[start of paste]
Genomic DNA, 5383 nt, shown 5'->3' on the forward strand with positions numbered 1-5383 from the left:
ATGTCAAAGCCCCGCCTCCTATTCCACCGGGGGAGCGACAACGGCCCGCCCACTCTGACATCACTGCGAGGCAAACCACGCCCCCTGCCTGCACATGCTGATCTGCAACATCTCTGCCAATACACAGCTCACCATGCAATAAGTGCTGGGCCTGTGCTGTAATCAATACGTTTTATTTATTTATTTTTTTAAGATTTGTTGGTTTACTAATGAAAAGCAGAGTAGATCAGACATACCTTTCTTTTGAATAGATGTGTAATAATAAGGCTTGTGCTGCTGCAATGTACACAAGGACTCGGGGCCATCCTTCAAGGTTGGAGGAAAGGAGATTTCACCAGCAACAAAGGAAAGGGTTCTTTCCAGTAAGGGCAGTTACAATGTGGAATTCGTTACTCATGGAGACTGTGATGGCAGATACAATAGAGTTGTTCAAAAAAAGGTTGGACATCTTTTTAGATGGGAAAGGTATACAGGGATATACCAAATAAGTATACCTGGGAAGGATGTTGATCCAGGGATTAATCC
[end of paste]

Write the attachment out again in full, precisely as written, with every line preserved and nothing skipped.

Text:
Genomic DNA, 5383 nt, shown 5'->3' on the forward strand with positions numbered 1-5383 from the left:
ATGTCAAAGCCCCGCCTCCTATTCCACCGGGGGAGCGACAACGGCCCGCCCACTCTGACATCACTGCGAGGCAAACCACGCCCCCTGCCTGCACATGCTGATCTGCAACATCTCTGCCAATACACAGCTCACCATGCAATAAGTGCTGGGCCTGTGCTGTAATCAATACGTTTTATTTATTTATTTTTTTAAGATTTGTTGGTTTACTAATGAAAAGCAGAGTAGATCAGACATACCTTTCTTTTGAATAGATGTGTAATAATAAGGCTTGTGCTGCTGCAATGTACACAAGGACTCGGGGCCATCCTTCAAGGTTGGAGGAAAGGAGATTTCACCAGCAACAAAGGAAAGGGTTCTTTCCAGTAAGGGCAGTTACAATGTGGAATTCGTTACTCATGGAGACTGTGATGGCAGATACAATAGAGTTGTTCAAAAAAAGGTTGGACATCTTTTTAGATGGGAAAGGTATACAGGGATATACCAAATAAGTATACCTGGGAAGGATGTTGATCCAGGGATTAATCC